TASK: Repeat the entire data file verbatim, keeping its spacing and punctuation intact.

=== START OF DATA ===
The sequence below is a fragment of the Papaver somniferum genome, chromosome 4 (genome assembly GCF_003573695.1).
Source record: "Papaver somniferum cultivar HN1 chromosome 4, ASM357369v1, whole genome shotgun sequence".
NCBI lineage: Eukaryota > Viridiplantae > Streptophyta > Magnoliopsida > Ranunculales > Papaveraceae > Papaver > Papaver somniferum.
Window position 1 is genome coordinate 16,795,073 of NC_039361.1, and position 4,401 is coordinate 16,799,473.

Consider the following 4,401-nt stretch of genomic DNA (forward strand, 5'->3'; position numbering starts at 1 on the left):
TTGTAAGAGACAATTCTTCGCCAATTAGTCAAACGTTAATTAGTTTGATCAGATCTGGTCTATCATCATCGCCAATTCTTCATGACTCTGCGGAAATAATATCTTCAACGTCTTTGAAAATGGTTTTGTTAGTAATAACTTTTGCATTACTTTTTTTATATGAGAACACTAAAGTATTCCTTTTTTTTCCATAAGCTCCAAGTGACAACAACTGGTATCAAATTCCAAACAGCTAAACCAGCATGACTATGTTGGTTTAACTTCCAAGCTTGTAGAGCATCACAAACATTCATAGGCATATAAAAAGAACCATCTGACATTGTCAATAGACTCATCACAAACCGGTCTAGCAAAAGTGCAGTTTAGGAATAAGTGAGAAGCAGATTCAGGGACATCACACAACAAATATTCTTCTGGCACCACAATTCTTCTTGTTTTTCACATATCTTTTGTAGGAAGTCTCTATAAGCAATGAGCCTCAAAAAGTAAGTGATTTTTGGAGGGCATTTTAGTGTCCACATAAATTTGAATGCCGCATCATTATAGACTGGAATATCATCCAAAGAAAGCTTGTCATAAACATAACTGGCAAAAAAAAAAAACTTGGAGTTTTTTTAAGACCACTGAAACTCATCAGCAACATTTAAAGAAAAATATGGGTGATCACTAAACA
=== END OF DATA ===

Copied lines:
The sequence below is a fragment of the Papaver somniferum genome, chromosome 4 (genome assembly GCF_003573695.1).
Source record: "Papaver somniferum cultivar HN1 chromosome 4, ASM357369v1, whole genome shotgun sequence".
NCBI lineage: Eukaryota > Viridiplantae > Streptophyta > Magnoliopsida > Ranunculales > Papaveraceae > Papaver > Papaver somniferum.
Window position 1 is genome coordinate 16,795,073 of NC_039361.1, and position 4,401 is coordinate 16,799,473.

Consider the following 4,401-nt stretch of genomic DNA (forward strand, 5'->3'; position numbering starts at 1 on the left):
TTGTAAGAGACAATTCTTCGCCAATTAGTCAAACGTTAATTAGTTTGATCAGATCTGGTCTATCATCATCGCCAATTCTTCATGACTCTGCGGAAATAATATCTTCAACGTCTTTGAAAATGGTTTTGTTAGTAATAACTTTTGCATTACTTTTTTTATATGAGAACACTAAAGTATTCCTTTTTTTTCCATAAGCTCCAAGTGACAACAACTGGTATCAAATTCCAAACAGCTAAACCAGCATGACTATGTTGGTTTAACTTCCAAGCTTGTAGAGCATCACAAACATTCATAGGCATATAAAAAGAACCATCTGACATTGTCAATAGACTCATCACAAACCGGTCTAGCAAAAGTGCAGTTTAGGAATAAGTGAGAAGCAGATTCAGGGACATCACACAACAAATATTCTTCTGGCACCACAATTCTTCTTGTTTTTCACATATCTTTTGTAGGAAGTCTCTATAAGCAATGAGCCTCAAAAAGTAAGTGATTTTTGGAGGGCATTTTAGTGTCCACATAAATTTGAATGCCGCATCATTATAGACTGGAATATCATCCAAAGAAAGCTTGTCATAAACATAACTGGCAAAAAAAAAAAACTTGGAGTTTTTTTAAGACCACTGAAACTCATCAGCAACATTTAAAGAAAAATATGGGTGATCACTAAACA